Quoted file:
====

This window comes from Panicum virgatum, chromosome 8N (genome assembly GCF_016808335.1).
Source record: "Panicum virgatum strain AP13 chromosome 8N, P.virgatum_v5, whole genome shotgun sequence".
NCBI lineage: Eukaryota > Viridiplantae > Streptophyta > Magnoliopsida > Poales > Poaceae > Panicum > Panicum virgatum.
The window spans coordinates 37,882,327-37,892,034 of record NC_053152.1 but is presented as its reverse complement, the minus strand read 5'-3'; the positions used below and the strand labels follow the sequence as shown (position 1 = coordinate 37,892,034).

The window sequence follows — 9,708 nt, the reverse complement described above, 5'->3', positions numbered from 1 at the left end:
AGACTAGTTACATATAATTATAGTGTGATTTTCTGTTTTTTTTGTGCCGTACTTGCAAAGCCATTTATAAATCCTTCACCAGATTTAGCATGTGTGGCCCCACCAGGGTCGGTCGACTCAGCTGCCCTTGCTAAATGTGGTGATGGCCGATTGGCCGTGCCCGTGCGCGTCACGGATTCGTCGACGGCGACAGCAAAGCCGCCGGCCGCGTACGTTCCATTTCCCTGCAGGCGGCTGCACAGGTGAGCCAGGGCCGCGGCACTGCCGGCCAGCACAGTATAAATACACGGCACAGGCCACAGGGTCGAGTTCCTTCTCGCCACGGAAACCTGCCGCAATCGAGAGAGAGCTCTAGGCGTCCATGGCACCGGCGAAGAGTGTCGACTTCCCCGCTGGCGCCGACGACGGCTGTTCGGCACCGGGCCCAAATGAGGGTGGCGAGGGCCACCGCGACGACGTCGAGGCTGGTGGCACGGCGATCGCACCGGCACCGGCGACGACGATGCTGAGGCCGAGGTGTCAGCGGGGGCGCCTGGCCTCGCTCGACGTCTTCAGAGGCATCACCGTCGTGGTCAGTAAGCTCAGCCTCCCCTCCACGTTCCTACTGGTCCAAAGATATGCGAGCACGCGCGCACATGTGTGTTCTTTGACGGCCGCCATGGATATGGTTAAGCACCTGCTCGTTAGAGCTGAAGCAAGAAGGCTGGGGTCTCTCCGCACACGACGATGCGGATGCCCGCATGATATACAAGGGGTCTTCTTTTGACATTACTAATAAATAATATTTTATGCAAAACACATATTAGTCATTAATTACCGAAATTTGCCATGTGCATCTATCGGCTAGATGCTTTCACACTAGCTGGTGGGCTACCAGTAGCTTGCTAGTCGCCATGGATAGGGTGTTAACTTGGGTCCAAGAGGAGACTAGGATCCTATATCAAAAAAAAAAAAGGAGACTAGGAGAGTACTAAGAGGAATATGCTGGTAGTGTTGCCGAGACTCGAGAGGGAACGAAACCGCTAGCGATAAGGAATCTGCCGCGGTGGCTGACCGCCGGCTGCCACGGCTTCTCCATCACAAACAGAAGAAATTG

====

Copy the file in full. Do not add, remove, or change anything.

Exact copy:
This window comes from Panicum virgatum, chromosome 8N (genome assembly GCF_016808335.1).
Source record: "Panicum virgatum strain AP13 chromosome 8N, P.virgatum_v5, whole genome shotgun sequence".
NCBI lineage: Eukaryota > Viridiplantae > Streptophyta > Magnoliopsida > Poales > Poaceae > Panicum > Panicum virgatum.
The window spans coordinates 37,882,327-37,892,034 of record NC_053152.1 but is presented as its reverse complement, the minus strand read 5'-3'; the positions used below and the strand labels follow the sequence as shown (position 1 = coordinate 37,892,034).

The window sequence follows — 9,708 nt, the reverse complement described above, 5'->3', positions numbered from 1 at the left end:
AGACTAGTTACATATAATTATAGTGTGATTTTCTGTTTTTTTTGTGCCGTACTTGCAAAGCCATTTATAAATCCTTCACCAGATTTAGCATGTGTGGCCCCACCAGGGTCGGTCGACTCAGCTGCCCTTGCTAAATGTGGTGATGGCCGATTGGCCGTGCCCGTGCGCGTCACGGATTCGTCGACGGCGACAGCAAAGCCGCCGGCCGCGTACGTTCCATTTCCCTGCAGGCGGCTGCACAGGTGAGCCAGGGCCGCGGCACTGCCGGCCAGCACAGTATAAATACACGGCACAGGCCACAGGGTCGAGTTCCTTCTCGCCACGGAAACCTGCCGCAATCGAGAGAGAGCTCTAGGCGTCCATGGCACCGGCGAAGAGTGTCGACTTCCCCGCTGGCGCCGACGACGGCTGTTCGGCACCGGGCCCAAATGAGGGTGGCGAGGGCCACCGCGACGACGTCGAGGCTGGTGGCACGGCGATCGCACCGGCACCGGCGACGACGATGCTGAGGCCGAGGTGTCAGCGGGGGCGCCTGGCCTCGCTCGACGTCTTCAGAGGCATCACCGTCGTGGTCAGTAAGCTCAGCCTCCCCTCCACGTTCCTACTGGTCCAAAGATATGCGAGCACGCGCGCACATGTGTGTTCTTTGACGGCCGCCATGGATATGGTTAAGCACCTGCTCGTTAGAGCTGAAGCAAGAAGGCTGGGGTCTCTCCGCACACGACGATGCGGATGCCCGCATGATATACAAGGGGTCTTCTTTTGACATTACTAATAAATAATATTTTATGCAAAACACATATTAGTCATTAATTACCGAAATTTGCCATGTGCATCTATCGGCTAGATGCTTTCACACTAGCTGGTGGGCTACCAGTAGCTTGCTAGTCGCCATGGATAGGGTGTTAACTTGGGTCCAAGAGGAGACTAGGATCCTATATCAAAAAAAAAAAAGGAGACTAGGAGAGTACTAAGAGGAATATGCTGGTAGTGTTGCCGAGACTCGAGAGGGAACGAAACCGCTAGCGATAAGGAATCTGCCGCGGTGGCTGACCGCCGGCTGCCACGGCTTCTCCATCACAAACAGAAGAAATTG